How to Find Your Way Back
It was my book reading in Washington, DC. There were people attending whom I knew from various parts of my life: high school friends, local friends, family. There were strangers attending who had come simply to hear me talk and to buy my book. (Very cool!) There were former Unification Church members. It was overwhelming.
One recent friend raised his hand to ask a question. He was also a “second-gen”—someone born and/or raised in an extremist situation. He had been born and raised in the Unification Church. He is now out like I am, but not for as long.
“So many of us who grew up in the movement, who have left…so many of us struggle. It is hard. It is confusing. What should we do? What can we do?”
My first answer for him was that I had no answer for him and that I wished I did. I have no “magic bullet.” I have no clear 3-step (or 22-step) process that guarantees release from the pain and confusion. I have no ultimate answers to help someone heal from falsely believing they had ultimate answers.
So instead, I gave him the things I do know and the things that have worked (at least for me). I gave him my roadmap to finding my way back, and sometimes finding my way back yet again. I firmly believe that the five actions on this list have helped save my life and soul, and I firmly believe that the five actions on this list are at least partially applicable if you are leaving an extremist situation or if you’re just trying to pull yourself out of any painful, life-numbing, soul-denying thought pattern or situation.
• Find support and community – When I left the Unification Church, there were no counselors who understood what it was like to be in an extremist group…and to leave an extremist group. There were no communities of others who had walked the path before me, at least not that I knew of. Now there are. To anyone who wants to leave—or who has left—something that has had that ultimate hold on their mind, life, and soul: Find support. For anyone who is stuck in a life pattern or situation that is holding them back or making them suffer: Find community. You don’t have to go it alone. Don’t.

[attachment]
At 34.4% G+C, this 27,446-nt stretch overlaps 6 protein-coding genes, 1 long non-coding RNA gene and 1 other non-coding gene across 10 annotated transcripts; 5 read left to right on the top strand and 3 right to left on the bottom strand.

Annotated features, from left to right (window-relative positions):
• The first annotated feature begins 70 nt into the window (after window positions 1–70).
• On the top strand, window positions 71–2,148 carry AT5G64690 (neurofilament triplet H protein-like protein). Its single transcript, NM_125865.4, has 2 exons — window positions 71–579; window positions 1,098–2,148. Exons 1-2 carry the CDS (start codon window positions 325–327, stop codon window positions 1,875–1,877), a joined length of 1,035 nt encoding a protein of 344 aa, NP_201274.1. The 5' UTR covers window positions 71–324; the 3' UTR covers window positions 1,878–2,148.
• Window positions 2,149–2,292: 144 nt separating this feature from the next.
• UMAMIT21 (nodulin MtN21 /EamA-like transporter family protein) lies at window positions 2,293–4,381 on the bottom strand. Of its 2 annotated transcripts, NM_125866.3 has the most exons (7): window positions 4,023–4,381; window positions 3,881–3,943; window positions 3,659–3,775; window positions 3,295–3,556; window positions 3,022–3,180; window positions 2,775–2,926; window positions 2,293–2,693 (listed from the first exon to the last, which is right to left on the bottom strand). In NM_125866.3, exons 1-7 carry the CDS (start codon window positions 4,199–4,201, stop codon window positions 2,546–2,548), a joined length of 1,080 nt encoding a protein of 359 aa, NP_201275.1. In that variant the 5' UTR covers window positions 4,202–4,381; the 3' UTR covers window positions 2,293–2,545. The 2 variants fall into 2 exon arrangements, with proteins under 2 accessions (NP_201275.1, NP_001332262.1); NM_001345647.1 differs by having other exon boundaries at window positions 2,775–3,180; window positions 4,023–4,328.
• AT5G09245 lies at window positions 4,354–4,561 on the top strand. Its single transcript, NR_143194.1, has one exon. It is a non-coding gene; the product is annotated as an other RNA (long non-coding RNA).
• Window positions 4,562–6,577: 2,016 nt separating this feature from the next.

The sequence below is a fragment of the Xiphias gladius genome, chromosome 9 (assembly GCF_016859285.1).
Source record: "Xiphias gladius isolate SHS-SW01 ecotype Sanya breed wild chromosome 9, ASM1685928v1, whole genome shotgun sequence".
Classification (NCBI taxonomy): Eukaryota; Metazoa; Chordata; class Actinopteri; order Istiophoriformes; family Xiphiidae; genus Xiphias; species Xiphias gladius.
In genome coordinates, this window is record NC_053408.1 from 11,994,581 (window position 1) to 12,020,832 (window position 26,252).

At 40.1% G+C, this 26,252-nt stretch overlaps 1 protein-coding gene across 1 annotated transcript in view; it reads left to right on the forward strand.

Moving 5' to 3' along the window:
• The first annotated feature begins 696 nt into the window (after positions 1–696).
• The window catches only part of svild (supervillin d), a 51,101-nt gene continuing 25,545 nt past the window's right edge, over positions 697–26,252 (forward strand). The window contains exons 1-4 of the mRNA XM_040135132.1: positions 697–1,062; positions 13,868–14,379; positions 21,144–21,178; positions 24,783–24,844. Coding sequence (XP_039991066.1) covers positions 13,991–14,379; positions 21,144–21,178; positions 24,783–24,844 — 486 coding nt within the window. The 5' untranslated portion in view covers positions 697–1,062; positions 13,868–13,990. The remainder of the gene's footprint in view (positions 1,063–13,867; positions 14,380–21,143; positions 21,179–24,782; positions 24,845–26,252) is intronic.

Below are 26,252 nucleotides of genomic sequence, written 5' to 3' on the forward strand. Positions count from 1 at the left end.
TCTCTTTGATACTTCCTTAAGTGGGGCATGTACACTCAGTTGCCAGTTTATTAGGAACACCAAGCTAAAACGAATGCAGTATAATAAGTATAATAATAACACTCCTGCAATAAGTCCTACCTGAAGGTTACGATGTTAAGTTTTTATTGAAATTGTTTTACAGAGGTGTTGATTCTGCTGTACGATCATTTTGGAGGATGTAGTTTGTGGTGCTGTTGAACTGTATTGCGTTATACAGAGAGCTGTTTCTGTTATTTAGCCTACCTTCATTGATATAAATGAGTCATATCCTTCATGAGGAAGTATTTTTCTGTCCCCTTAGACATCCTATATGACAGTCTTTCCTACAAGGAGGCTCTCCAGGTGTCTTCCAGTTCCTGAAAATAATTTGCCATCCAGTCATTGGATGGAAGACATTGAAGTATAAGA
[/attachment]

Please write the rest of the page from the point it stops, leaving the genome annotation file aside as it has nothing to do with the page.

• Practice extreme self-care – Finding your way out of wherever you may be stuck and finding your way back to wherever your heart longs to be is tough. It requires stamina, perseverance, and extreme self-care. Figure out what helps you feel cared for, and figure out how to get that for yourself. Know the safe people to ask for hugs. Indulge in warm baths or cool drinks of water or long runs or soothing yoga classes—whatever it is that will heal and comfort you, indulge in it. And while you’re at it, throw in a huge dose of self-compassion and acceptance. You will not always be at your best. You will not always feel hunky dory. You are on a journey, and sometimes journeys are traumatic—even journeys out of trauma can be traumatic. Take care of yourself.
• Look for what’s good – We get more of what we pay attention to, so pay attention to more of what you want. During many of my dark moments, I am often still able to see a glimmer of light if I notice what’s working or what makes me smile. When I focus on what’s good, I feel better, and I can often “pick up my mind and put my thoughts down somewhere better,” if I try. Try it.
• Remind yourself that there’s no perfect destination and no perfect way to get there – It does get easier, and it does get easier if I let go of my perfectionist definitions of the “there” that I’m heading for. If you’re like me, you might get caught up in needing to get to the perfect mental state in the most perfect way…but there is no perfect mental state, and there is no perfect way. The more you can remember that, the more breathing room you give yourself. Give it to yourself.
• Choose love – The most sure-fire way I’ve found to find my way back—to me, to wholeness, to peace and ease—is to choose love. To love myself more. To love others more. To choose to see the world with love and as if it embodies love. Choose love.
These five actions may or may not work for you. I hope they do, as they, at least almost always, work for me. All I could say to my fellow second-gen that night was that it is possible to find a way out of the anguish and confusion and a way back to himself. That it does get better. And then maybe worse again, but then better again.
Everyone’s way back may be, and probably is, a bit different, and everyone’s way back is fine, as long as it works for them.
I’d love to hear what works for you.